Question: One of my employees is leaving the company but will continue to render services for our business. Is there a problem if I treat the worker as an independent contractor?
Answer: You raise a common question faced by many business owners who engage non-employees to perform services. As you might suspect, there is no one factor that determines whether a worker is an employee or an independent contractor. Rather, there is a series of factors that must be considered to determine a worker’s status. The overriding consideration is whether the service recipient holds the right to direct not just the work to be done, but the manner in which the work is to be performed by the service provider. Where the requisite control by the service recipient exists, the worker is treated as an employee. In the absence of such control, the worker can be treated as an independent contractor.
Many years ago, the IRS enumerated various factors to be considered in distinguishing between an employee and an independent contractor. Still valid today, some of the relevant factors are the following:
- If the service recipient provides training to the service provider, the service provider is more likely to be classified as an employee. A service provider who does not receive training from the service recipient is more likely to be treated as an independent contractor.
- Where the service provider is required to personally render the services and cannot delegate the responsibility of performing services to others, an employer/employee relationship is more likely to exist. A service provider who can hire his/her own employees is more likely to be treated as an independent contractor.
- If the service recipient specifies the hours and times when the service provider is required to perform the services, an employment relationship is more likely to be found. A service provider who is free to set his/her own schedule will more likely be treated as an independent contractor.
- A service provider who provides regular reports to the service recipient as to the specific tasks performed and the manner in which the tasks are performed is more likely to be classified as an employee. The service provider who simply advises the service recipient of the progress of the work but not the manner in which the work is performed can more readily be treated as an independent contractor.
- If the service recipient provides tools or other equipment to the service provider, the worker is more likely to be classified as an employee. The service provider who utilizes his/her own equipment and tools in rendering the services is more likely to be treated as an independent contractor.
- If the service provider is allowed to and in fact renders services for more than one person or business, there is a greater likelihood that the service provider will be treated as an independent contractor than the service provider who is only permitted to render services for the service recipient.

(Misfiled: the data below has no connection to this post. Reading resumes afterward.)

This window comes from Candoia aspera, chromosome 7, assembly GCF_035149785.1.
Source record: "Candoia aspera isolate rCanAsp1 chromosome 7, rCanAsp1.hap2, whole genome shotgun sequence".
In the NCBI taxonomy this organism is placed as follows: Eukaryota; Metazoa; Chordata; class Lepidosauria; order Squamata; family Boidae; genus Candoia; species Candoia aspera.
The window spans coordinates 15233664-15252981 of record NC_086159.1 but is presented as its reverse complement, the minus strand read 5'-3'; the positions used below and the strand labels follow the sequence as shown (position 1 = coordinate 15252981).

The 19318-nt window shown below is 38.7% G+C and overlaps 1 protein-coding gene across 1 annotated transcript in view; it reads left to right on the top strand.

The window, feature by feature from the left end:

- The service provider who can terminate the working relationship at any time is more likely to be treated as an employee than a service provider who must complete specific tasks for the service recipient before the working relationship can end.
The consequences of worker misclassification are significant, particularly where workers classified as independent contractors are determined to be employees. Employers are obligated to withhold from an employee’s wages and pay to the government Federal and State income and payroll taxes and must match the employee’s share of the payroll taxes paid. Employees are also entitled to participate in an employer’s 401(k) and retirement plans, health insurance plans and other employer-sponsored plans. Where the service recipient is misclassified, the employer is responsible for unpaid taxes, interest and penalties.
Before deciding on your worker’s status, you should take the time to carefully analyze the working relationship and whether the service provider can justifiably be treated as an independent contractor. Where the factors suggest that the service provider is an independent contractor, an agreement should be prepared documenting the worker’s status and the various factors that support independent contractor treatment. Careful planning in this regard can avoid significant tax consequences.
The Tax Corner addresses various tax, estate, asset protection, and other business matters. Should you have any questions regarding the subject matter or if you have questions, you want answered, you may contact Bruce at (312) 648-2300 or send an e-mail to firstname.lastname@example.org.